Mr. Brown goes on to the example of his local NAP unit and the relationship with his Louisiana Association dues. When I read Guest Constance's post, I took it to mean that this was the National Association Treasurer. That is, the parent organization exempted the treasurer from paying membership dues but still required the person to pay their district dues. To go back to Mr. Brown's analogy, this would be similar to the NAP exempting the Association Treasurer from paying membership dues, but they would still be required to pay dues of the Louisiana Association and the Metairie Unit.

In this situation, could the national association exempt the treasurer from paying the state association and local unit dues? Or does the answer depend on what is stated in the bylaws?

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1 hour ago, Atul Kapur, PRP "Student" said:

Mr. Brown goes on to the example of his local NAP unit and the relationship with his Louisiana Association dues. When I read Guest Constance's post, I took it to mean that this was the National Association Treasurer. That is, the parent organization exempted the treasurer from paying membership dues but still required the person to pay their district dues. To go back to Mr. Brown's analogy, this would be similar to the NAP exempting the Association Treasurer from paying membership dues, but they would still be required to pay dues of the Louisiana Association and the Metairie Unit.

In this situation, could the national association exempt the treasurer from paying the state association and local unit dues? Or does the answer depend on what is stated in the bylaws?

Good points, Atul.   In regard to your question, I think this depends on the applicable bylaws... which, in the example you used,  would probably be the national (or highest level) bylaws.  I don't think a national organization could exempt a local or state or district unit member from payment of those dues without authorization in the bylaws.

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Guest Constance Mullins

The structure of my organization is arranged in a 3-level steplike form with the Headquarters being echelon 1 and superior to the District; the District being echelon 2 and subordinate to the Headquarters, but superior to the Chapter; and, the Chapter being echelon 3 and subordinate to the Headquarters and District, respectively.  In regards to the District Dues, the District sets a flat rate for each chapter within it's jurisdiction and bills each chapter a flat rate, annually.  In regards to my chapter/organization, our by-laws require each member to pay a flat fee (District Dues), which is used to cover the cost imposed by the District, annually.  The District Dues established by my chapter is designed to cover the cost imposed by the District.  The fee  amount is identified in the Chapter's by-laws and is referred to as District Dues.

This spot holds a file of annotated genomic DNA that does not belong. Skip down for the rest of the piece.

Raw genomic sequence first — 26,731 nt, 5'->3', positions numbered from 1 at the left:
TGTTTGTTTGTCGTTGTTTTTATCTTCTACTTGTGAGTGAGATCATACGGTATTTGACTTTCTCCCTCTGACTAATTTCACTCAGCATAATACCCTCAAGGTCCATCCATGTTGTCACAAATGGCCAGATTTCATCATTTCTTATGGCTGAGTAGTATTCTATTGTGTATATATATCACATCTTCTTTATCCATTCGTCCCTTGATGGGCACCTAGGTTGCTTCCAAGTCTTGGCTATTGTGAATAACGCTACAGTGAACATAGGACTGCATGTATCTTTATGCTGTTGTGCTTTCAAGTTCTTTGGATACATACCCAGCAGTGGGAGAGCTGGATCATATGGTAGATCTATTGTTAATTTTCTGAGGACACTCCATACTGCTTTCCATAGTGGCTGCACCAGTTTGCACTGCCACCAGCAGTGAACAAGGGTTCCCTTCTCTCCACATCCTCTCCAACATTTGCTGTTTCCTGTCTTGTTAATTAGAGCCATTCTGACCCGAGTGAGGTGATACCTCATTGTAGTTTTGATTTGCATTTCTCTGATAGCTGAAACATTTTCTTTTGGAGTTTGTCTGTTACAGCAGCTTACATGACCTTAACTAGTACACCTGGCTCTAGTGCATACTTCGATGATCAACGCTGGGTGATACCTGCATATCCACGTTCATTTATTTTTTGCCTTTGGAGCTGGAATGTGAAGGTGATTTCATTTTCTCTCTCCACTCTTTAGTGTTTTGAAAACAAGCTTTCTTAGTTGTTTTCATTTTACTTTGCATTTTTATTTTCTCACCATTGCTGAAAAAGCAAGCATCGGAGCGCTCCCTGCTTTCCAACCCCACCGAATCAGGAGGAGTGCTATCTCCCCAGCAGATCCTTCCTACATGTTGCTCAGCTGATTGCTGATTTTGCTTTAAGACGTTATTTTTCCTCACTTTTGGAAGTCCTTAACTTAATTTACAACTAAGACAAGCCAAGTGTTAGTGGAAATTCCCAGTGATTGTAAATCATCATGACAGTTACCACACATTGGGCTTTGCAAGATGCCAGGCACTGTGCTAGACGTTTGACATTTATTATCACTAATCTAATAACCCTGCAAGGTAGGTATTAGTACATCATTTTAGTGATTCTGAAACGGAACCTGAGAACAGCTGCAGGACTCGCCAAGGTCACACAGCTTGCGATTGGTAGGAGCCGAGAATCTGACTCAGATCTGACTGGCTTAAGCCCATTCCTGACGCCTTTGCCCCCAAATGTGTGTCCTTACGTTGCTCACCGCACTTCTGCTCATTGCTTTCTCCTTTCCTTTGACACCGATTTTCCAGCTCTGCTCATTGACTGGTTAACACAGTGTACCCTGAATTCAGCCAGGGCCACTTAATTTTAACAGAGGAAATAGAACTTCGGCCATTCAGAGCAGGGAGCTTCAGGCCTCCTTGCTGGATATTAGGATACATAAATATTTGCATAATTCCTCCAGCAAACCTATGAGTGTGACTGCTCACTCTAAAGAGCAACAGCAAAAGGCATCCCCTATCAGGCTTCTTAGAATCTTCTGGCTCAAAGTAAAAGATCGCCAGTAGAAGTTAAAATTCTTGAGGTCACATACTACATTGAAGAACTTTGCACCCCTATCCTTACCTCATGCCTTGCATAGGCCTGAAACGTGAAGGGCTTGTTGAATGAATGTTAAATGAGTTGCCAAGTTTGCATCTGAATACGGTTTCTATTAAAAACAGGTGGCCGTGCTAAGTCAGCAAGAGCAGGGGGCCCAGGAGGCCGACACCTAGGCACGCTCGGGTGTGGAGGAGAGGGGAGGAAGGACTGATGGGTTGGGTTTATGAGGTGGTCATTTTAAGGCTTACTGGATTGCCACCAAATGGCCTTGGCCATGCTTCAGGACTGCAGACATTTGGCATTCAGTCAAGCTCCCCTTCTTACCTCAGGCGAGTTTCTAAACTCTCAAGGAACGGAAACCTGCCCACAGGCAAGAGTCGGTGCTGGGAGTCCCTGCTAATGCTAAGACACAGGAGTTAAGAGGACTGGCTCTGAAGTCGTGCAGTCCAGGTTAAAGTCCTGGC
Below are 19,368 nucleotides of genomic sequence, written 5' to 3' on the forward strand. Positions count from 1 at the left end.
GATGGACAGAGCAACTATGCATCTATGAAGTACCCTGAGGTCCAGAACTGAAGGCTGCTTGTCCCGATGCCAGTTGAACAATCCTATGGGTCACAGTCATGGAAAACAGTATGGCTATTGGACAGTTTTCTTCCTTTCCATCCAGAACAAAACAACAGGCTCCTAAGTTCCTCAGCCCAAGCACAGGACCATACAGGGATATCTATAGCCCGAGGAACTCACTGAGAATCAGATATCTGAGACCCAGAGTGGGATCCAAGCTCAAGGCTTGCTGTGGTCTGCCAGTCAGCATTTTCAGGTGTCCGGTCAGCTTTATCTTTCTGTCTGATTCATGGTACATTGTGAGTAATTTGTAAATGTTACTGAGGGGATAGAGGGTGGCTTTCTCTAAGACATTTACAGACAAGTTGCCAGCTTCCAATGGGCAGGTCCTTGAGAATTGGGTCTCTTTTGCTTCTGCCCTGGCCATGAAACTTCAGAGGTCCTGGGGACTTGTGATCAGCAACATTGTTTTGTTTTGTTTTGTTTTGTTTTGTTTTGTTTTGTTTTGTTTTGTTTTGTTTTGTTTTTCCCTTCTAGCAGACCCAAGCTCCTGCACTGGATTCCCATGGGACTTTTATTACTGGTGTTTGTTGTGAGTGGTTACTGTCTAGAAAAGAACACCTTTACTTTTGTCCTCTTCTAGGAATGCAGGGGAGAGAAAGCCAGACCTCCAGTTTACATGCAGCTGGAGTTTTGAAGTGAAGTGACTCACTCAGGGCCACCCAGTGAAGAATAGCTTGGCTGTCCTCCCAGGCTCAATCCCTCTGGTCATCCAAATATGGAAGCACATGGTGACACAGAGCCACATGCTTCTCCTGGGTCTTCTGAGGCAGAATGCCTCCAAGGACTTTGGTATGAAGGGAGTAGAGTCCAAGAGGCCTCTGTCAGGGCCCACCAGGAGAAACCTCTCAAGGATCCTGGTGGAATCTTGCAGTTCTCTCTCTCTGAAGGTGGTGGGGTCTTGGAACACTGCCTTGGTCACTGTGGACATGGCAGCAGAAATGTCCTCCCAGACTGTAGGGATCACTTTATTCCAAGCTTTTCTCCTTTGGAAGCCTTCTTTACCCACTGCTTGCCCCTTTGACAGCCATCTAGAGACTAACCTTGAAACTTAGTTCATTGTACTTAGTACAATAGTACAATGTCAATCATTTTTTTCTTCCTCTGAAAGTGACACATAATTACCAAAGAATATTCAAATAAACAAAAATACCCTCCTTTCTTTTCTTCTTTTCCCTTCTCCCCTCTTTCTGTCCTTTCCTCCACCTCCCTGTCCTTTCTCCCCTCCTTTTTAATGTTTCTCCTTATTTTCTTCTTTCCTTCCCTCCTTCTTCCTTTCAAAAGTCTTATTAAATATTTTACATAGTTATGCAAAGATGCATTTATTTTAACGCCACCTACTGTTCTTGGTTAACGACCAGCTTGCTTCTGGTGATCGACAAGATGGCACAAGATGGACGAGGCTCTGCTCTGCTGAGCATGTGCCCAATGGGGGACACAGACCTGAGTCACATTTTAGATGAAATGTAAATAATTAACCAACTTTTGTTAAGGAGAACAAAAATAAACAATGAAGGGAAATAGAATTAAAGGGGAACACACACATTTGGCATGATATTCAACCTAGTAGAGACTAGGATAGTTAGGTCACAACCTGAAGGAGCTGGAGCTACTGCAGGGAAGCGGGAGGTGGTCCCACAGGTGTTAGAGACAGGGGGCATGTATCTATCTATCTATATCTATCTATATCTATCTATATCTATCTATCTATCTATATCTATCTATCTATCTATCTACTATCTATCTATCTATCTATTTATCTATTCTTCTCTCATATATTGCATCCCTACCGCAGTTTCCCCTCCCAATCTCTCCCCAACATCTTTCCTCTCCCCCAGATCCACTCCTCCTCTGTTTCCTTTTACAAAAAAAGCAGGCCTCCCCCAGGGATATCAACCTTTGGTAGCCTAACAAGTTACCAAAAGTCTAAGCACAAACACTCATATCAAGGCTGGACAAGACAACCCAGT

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Well, if the district gives the chapter one bill for the year, payable by the chapter, and the chapter then apportions that amount among its members, then I would say the chapter would ordinarily have the ability to forgive the assessment on a given member if it wanted to, as long as it still paid the full amount to the district.

But if your bylaws say that this is not allowed, then it's not.

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3 hours ago, Guest Constance Mullins said:

The structure of my organization is arranged in a 3-level steplike form with the Headquarters being echelon 1 and superior to the District; the District being echelon 2 and subordinate to the Headquarters, but superior to the Chapter; and, the Chapter being echelon 3 and subordinate to the Headquarters and District, respectively.  In regards to the District Dues, the District sets a flat rate for each chapter within it's jurisdiction and bills each chapter a flat rate, annually.  In regards to my chapter/organization, our by-laws require each member to pay a flat fee (District Dues), which is used to cover the cost imposed by the District, annually.  The District Dues established by my chapter is designed to cover the cost imposed by the District.  The fee  amount is identified in the Chapter's by-laws and is referred to as District Dues.

Okay, so these additional facts suggest that all of the amounts at issue are amounts that members are expected to pay for the chapter. That certainly simplifies matters.

I am still inclined to agree with my colleagues that, based upon the facts presented, it is not in order to simply exempt the Treasurer from the district dues (at least not without amending the bylaws), but I think there are ways around this.

Edited by Josh Martin